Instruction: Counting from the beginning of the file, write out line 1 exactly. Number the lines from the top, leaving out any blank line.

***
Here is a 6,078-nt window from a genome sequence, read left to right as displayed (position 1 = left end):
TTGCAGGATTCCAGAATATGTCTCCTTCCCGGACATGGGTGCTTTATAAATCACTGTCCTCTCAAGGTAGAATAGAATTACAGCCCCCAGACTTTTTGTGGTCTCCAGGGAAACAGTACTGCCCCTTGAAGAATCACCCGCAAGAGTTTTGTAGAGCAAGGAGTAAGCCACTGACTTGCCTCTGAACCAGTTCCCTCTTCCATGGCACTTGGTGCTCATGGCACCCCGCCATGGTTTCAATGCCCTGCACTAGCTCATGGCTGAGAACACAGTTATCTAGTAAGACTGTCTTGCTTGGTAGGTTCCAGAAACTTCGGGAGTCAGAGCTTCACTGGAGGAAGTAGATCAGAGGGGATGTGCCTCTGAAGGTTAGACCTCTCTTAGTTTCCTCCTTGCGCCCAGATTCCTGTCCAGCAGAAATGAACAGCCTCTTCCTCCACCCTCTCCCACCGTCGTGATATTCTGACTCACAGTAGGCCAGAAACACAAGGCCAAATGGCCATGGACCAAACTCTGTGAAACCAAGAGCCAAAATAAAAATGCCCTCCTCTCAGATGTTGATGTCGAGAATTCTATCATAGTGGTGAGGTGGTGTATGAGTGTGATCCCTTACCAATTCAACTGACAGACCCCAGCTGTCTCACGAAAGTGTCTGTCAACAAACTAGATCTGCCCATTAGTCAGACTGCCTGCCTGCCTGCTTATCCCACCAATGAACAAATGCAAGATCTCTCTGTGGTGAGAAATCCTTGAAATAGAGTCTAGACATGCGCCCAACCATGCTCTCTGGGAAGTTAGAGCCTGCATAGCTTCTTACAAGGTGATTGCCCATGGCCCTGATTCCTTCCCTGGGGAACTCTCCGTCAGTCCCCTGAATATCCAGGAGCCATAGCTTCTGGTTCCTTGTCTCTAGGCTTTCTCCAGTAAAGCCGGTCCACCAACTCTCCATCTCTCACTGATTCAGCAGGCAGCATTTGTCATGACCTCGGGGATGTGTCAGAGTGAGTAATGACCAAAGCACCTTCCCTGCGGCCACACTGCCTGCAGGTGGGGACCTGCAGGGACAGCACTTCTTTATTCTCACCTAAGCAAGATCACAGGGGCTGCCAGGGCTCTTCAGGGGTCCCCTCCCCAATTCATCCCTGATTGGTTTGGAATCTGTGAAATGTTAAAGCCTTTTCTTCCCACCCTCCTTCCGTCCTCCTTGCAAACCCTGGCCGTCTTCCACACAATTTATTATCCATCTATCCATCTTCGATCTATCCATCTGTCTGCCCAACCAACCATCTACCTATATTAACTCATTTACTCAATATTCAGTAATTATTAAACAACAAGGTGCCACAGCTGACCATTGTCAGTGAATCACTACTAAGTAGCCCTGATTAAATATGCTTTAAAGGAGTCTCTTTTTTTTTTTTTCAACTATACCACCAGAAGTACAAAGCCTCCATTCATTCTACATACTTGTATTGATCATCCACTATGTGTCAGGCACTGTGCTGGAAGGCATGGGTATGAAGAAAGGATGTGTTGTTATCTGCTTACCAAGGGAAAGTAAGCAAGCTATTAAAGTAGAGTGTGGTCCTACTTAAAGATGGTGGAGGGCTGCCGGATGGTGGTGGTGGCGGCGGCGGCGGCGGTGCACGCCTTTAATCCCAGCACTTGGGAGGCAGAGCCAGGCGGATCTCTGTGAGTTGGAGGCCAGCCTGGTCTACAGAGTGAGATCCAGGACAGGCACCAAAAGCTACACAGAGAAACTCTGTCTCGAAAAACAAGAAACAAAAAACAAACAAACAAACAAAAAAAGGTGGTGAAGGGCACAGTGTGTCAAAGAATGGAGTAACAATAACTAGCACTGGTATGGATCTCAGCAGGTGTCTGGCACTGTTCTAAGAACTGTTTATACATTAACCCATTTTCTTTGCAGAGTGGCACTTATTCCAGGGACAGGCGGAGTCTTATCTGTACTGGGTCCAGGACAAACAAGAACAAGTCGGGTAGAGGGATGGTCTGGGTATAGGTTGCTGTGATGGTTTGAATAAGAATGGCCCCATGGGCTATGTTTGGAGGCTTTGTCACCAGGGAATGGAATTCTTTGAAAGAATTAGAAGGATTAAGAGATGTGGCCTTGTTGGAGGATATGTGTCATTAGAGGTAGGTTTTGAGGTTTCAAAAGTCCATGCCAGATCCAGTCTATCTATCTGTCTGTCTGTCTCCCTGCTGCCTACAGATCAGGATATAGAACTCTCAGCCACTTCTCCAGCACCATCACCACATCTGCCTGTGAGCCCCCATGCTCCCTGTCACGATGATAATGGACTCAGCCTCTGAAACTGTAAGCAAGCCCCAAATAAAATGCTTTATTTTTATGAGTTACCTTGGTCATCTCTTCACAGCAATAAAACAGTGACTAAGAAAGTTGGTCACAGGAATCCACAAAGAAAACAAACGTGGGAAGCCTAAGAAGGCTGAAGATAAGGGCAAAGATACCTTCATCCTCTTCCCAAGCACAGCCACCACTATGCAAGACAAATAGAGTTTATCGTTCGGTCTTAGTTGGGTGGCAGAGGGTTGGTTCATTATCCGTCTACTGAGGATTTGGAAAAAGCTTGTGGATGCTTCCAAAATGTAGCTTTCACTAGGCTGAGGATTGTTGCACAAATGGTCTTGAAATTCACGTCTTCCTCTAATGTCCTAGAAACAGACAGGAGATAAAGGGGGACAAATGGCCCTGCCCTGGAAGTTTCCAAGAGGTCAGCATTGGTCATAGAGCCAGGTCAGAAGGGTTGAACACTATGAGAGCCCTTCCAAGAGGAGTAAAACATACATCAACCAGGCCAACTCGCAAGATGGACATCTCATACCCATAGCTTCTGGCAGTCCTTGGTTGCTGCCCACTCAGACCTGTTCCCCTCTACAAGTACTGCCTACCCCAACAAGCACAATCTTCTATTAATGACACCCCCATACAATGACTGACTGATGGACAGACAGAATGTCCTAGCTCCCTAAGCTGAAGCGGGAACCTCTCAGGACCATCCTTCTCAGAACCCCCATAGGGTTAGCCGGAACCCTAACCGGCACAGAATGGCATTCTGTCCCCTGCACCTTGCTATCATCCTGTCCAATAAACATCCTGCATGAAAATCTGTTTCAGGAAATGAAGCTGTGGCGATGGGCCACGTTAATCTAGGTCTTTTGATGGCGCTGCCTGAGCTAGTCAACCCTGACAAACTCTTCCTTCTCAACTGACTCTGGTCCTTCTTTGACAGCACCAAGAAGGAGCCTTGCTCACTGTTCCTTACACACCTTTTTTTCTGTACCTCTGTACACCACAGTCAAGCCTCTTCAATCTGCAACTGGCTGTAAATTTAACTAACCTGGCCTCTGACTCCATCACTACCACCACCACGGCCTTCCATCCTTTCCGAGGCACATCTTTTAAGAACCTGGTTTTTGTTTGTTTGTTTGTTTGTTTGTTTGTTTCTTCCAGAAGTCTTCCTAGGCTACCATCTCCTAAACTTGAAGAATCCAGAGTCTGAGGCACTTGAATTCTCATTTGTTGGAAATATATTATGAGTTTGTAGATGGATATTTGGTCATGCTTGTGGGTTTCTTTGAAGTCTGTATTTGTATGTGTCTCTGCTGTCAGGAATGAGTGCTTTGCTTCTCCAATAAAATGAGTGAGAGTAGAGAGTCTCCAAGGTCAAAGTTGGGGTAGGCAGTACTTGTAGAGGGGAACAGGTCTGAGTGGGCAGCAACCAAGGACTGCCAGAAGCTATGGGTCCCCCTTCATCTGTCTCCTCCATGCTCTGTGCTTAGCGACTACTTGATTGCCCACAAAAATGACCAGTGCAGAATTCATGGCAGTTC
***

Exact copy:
Here is a 6,078-nt window from a genome sequence, read left to right as displayed (position 1 = left end):